WELLCOME LIBRARY, LONDON
1. Lighting up RNA
A novel technique for tagging and following RNA processes in live cells promises to illuminate RNA biology the way green fluorescent protein (GFP) did for the study of proteins. The tagging method consists of short RNA sequences that bind to GFP-like fluorophores and produce a wide range of colors. These RNA-fluorophore complexes can then be fused to RNAs in the cell.
J.S. Paige et al., “RNA mimics of green fluorescent protein,” Science, 333:642-46, 2011. Free F1000 Evaluation
2. G-coupled proteins unveiled
Researchers used a series of techniques to reveal the structure of a G-protein coupled receptor, called the beta-2 adrenergic receptor-Gs protein complex, which belongs to a class of receptors that drives cellular responses to hormones and plays a role in sight, smell, and taste. The receptor's crystal structure reveals a specific surface of the protein complex that may modulate receptor signaling....
S. Rasmussen, et. al, “The crystal structure of the beta-2 adrenergic receptor-Gs protein complex,” Nature, 0.1038/nature10361, 2011. Free F1000 evaluation.
3 & 4. Cancer drug effectiveness probed
Researchers at F1000 are still talking about two papers published in 2004, which solved the mystery of why the anticancer drug gefitinib (brand name Iressa)—which works by latching on to the ATP-binding site of the epidermal growth factor receptor (EGFR)—is effective in only 10 percent of patients with non-small cell lung carcinoma even though EGFR is overexpressed in over 70 percent of patients with that cancer type. It turns out that gefitinib is only effective in those patients with rare mutations that affect the amino acids in the ATP-binding region of EGFR. The findings have since resulted in a more patient-specific use of the drug.
J.G. Paez et al., “EGFR mutations in lung cancer: correlation with clinical response to gefitinib therapy,” Science, 304:1497-500, 2004. Free F1000 evaluation
T.J. Lynch et al., “Activating mutations in the epidermal growth factor receptor underlying responsiveness of non-small-cell lung cancer to gefitinib,” N Engl J Med, 350: 2129-39, 2004. Free F1000 evaluation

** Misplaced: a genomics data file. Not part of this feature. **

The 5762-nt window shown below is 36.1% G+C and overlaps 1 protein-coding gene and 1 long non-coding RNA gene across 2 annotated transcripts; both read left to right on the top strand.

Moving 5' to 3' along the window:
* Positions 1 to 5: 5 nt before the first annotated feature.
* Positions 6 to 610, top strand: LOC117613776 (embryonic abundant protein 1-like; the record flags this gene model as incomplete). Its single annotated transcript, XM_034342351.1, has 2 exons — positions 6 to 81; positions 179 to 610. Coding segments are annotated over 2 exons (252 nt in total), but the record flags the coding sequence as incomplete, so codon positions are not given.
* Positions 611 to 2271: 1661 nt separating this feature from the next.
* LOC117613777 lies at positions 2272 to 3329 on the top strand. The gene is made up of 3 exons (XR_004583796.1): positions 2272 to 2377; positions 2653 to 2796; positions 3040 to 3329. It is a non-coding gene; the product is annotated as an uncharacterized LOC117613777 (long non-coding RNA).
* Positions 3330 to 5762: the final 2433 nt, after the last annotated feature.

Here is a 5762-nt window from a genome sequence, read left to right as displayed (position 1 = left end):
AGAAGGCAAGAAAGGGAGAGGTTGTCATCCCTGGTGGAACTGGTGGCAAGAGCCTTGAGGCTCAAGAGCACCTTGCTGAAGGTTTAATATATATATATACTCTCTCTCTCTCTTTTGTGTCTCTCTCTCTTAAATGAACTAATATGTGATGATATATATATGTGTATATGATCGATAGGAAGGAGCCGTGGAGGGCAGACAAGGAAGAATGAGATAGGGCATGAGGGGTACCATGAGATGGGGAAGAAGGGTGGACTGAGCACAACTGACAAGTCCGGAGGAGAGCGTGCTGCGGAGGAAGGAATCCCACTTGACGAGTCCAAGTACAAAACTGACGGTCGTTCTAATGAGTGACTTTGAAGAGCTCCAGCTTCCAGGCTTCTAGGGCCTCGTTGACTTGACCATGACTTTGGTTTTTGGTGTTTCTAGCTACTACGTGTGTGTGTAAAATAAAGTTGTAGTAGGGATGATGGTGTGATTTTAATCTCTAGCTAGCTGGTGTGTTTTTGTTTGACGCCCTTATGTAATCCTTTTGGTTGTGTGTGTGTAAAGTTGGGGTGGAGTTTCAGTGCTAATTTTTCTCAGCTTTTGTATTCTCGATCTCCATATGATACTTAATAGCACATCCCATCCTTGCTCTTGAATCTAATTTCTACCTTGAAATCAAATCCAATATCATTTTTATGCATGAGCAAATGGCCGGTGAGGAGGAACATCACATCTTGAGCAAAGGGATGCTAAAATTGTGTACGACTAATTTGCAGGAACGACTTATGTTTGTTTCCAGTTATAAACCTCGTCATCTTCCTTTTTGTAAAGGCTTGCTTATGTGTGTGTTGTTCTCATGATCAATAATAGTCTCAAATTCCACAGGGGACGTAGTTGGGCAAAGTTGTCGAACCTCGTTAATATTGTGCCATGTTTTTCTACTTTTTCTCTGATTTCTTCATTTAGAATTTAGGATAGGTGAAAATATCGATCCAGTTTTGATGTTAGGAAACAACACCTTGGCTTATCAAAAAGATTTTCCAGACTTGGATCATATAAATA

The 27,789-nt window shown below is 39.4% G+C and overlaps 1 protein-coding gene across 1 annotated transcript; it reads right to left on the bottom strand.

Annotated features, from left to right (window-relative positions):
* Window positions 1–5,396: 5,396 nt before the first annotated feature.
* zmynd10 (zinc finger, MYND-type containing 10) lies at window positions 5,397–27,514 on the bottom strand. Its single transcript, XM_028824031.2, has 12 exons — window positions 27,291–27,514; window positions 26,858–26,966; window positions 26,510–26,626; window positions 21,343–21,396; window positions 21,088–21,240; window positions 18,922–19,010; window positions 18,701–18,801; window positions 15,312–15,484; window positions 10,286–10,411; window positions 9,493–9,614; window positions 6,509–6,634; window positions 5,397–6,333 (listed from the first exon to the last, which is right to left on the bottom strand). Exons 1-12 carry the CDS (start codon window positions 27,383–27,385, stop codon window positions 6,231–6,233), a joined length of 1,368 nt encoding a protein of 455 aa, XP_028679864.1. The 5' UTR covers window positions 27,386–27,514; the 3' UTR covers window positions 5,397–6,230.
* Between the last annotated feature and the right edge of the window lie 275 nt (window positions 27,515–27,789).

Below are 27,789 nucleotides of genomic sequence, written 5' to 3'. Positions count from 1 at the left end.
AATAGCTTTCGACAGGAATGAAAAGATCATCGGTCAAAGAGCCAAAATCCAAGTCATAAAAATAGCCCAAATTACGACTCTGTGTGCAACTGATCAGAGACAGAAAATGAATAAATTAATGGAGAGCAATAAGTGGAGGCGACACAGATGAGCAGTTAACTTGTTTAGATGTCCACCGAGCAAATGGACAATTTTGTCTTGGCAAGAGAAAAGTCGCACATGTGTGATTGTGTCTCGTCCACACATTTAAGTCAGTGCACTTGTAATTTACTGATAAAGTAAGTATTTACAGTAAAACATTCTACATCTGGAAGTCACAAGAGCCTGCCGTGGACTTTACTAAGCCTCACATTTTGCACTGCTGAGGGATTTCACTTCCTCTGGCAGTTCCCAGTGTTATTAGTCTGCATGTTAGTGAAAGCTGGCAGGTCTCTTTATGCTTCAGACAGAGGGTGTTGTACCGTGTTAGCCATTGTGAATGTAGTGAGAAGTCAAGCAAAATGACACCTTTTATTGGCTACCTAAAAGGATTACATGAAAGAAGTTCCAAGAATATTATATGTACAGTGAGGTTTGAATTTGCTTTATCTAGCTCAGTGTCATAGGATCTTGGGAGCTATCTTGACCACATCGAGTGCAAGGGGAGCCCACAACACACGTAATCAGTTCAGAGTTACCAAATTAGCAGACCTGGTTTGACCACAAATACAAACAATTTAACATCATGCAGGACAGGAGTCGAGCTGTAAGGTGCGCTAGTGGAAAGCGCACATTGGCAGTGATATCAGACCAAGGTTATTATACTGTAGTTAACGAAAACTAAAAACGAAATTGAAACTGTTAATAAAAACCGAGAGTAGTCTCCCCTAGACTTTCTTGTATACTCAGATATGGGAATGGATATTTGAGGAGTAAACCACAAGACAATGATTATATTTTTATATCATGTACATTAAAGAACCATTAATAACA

5. Screening for antimalarial drugs
By screening approximately 1.7 million small molecules for the ability to inhibit the growth of Plasmodium falciparum in red blood cells, researchers not only identified around 6,000 compounds with the potential of antimalarial activity, but they were able to computationally predict the putative mechanisms of actions for some.
D. Plouffe et al., “In silico activity profiling reveals the mechanism of action of antimalarials discovered in a high-throughput screen,” Proc Natl Acad Sci, 105:9059-9064, 2008. Free F1000 evaluation
6. Cryogenic cooling of proteins on hot water
A comparison of X-ray diffraction data of 30 proteins that had either been crystallized at cryogenic temperatures or kept in ambient-temperature solutions revealed that the common process of cryocooling offers a poorer view of protein structural dynamics. The process fails to reveal, for example, variable conformations of amino-acid side chains, suggesting that X-ray diffraction data obtained at room temperature may better suited for revealing the motions and substates of proteins important for catalysis and function.
J.S. Fraser, “Accessing protein conformational ensembles using room-temperature X-ray crystallography,” Proc Natl Acad Sci, 108:16247-52, 2011. Free F1000 evaluation
7. Promising antimalarial compound found
A high-throughput screening of 12,000 molecules with activity against Plasmodium falciparum and Plasmodium vivax led researchers to identify a new class of compounds known as spiroindolones which are effective antimalarials at nanomolar concentrations. The star of the pack was the synthetic compound NITD609, which affected all stages of the parasites’ life cycles by blocking protein synthesis.
M. Rottmann et al., “Spiroindolones, a potent compound class for the treatment of malaria,” Science, 329:1175-80, 2010. Free F1000 evaluation
The F1000 Top 7 is a snapshot of the highest ranked articles from a 14-day period on Faculty of 1000 Biochemistry, as calculated on October 21, 2011. Faculty Members evaluate and rate the most important papers in their field. To see the latest rankings, search the database, and read daily evaluations, visit http://f1000.com.